• Sebring E, Rudisill MA, Bates J, et al. An evaluation of the effect of pharmacist-led comprehensive chemotherapy consultation services on outpatient appointment adherence. Hematology/Oncology Pharmacists Association Annual Meeting – Fort Worth, TX. April 2019.
  • Smith K, Bryan WE, Townsend ML, Randolph A, Vanderman A, Woodard C, Brown JN. Effects of prophylactic oseltamivir on warfarin control.  ACCP Annual Meeting – New York, NY. October 2019.
  • Sneed GT, Bryan WE, Hairston A, Hammond JM. Use and toxicity of zoledronic acid for bone involvement in veterans with breast cancer, prostate cancer, and multiple myeloma. Hematology/Oncology Pharmacists Association Annual Meeting – Fort Worth, TX. April 2019.
  • Yan R, Ohnuma T, Krishnamoorthy V, Ellis A, Ray N, Hsia J, Pyati S, Stefan M, Bryan WE, Pepin M, et al. Gabapentinoids on the day of colorectal surgery are associated with adverse postoperative respiratory outcomes. International Anesthesia Research Society Annual Meeting and International Science Symposium – Montreal, Canada. May 2019.

2018

  • Brown JN, Jacob S, Tillman III F, Britnell SR. Economic outcomes associated with an investigational drug service within a Veterans Affairs health care system.  ACCP Annual Meeting – Seattle, WA. October 2018.
  • Brown JN, Gordon S, Jacob S, Tillman III F, Britnell SR. Value of post-graduate pharmacy resident involvement in an investigational drug service within a Veterans Affairs health care system.  ACCP Virtual Poster Symposium.  May 2018
  • Compton A, Brown JN, Pepin M, Katzenberger D, Kemp DW. Success rate of statin re-challenge after the initiation of vitamin D supplementation in statin intolerant patients.  ASHP Midyear Clinical Meeting – Anaheim, CA. December 2018.
  • Day J, Cass A, and Bates J. Assessment and implementation of the pharmacist-performed physical exam. ASHP Midyear Clinical Meeting – Anaheim, CA. December 2018.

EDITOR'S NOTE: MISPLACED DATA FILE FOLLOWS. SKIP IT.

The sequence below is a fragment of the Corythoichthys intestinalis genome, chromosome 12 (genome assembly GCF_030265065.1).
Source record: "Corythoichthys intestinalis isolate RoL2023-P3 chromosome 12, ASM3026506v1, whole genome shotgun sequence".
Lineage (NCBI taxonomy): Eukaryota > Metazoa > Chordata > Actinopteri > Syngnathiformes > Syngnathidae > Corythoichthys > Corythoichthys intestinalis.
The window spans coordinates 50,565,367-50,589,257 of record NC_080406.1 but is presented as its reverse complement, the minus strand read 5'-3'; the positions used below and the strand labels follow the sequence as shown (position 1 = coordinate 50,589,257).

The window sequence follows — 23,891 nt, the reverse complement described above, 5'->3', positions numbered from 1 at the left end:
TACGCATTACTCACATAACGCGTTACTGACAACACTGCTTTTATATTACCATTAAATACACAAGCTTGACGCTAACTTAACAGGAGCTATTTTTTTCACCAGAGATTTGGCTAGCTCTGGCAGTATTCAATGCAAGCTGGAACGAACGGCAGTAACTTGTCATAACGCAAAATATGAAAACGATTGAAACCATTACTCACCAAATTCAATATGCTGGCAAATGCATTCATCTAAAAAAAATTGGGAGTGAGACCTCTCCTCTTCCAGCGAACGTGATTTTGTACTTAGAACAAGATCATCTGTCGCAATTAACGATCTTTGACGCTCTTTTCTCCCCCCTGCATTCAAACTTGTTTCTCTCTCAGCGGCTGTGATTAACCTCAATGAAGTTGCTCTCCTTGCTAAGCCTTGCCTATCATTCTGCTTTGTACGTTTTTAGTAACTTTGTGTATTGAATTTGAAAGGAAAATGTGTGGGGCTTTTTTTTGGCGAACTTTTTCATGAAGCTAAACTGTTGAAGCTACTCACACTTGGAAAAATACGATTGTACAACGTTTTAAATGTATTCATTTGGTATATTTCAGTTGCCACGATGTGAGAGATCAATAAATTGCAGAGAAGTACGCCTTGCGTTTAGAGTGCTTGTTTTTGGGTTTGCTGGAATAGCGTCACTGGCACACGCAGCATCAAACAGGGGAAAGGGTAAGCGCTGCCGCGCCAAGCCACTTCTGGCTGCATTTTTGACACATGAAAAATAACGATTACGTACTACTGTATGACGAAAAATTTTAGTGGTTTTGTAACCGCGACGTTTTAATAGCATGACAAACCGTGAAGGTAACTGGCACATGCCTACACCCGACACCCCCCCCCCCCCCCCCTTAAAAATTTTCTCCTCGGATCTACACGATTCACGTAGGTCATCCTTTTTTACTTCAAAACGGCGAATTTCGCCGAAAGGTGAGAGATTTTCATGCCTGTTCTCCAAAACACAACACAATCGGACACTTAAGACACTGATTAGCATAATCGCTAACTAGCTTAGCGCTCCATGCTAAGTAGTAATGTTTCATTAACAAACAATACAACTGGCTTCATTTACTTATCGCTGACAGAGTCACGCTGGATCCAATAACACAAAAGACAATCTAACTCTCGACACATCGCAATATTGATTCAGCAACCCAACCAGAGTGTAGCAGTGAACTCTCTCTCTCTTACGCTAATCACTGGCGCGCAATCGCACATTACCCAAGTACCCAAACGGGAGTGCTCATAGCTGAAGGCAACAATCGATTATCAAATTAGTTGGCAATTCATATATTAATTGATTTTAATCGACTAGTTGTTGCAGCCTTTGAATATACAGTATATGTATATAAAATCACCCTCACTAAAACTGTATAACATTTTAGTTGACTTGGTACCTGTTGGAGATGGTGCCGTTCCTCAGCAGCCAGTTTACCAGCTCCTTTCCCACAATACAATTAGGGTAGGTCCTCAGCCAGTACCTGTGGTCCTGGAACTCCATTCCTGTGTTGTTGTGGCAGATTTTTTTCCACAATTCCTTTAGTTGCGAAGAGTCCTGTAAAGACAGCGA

• Gordon S, Bryan WE, Hammond J. Use and toxicity of checkpoint inhibitors for solid tumor treatment in a veteran population. Hematology/Oncology Pharmacists Association Annual Meeting – Denver, CO. March 2018.
  • Jacob S, Britt RB, Hashem MG, Bryan WE, Hale JC, Brown JN. Pharmacoeconomic analysis of safety interventions by a pharmacist-adjudicated prior authorization consult service.  ACCP Annual Meeting – Seattle, WA. October 2018.
  • Kraitman N, Fredenrich J, DeLucca B. Fosfomycin utilization and outcomes in a large VA medical center over a decade. ID Week – San Francisco, CA. October 2018.
  • Lee S, Bryan WE, Hale JC, Brown JN. Effect of prior authorization drug requests on patient adherence within a Veterans Affairs health care system.  ASHP Midyear Clinical Meeting – Anaheim, CA. December 2018.
  • McKnight A, Britt RB, Townsend M, Hashem M, Naggie S. Outcomes of chronic hepatitis C treatment with direct-acting antivirals in patients with slow response to treatment. ASHP Midyear Clinical Meeting – Anaheim, CA. December 2018.
  • Ogunwale A, Adams A, Elias A, Bailey JK, Pepin M, et al. FAME program: falls assessment of medications in the elderly. ASHP Midyear Clinical Meeting – Anaheim, CA. December 2018.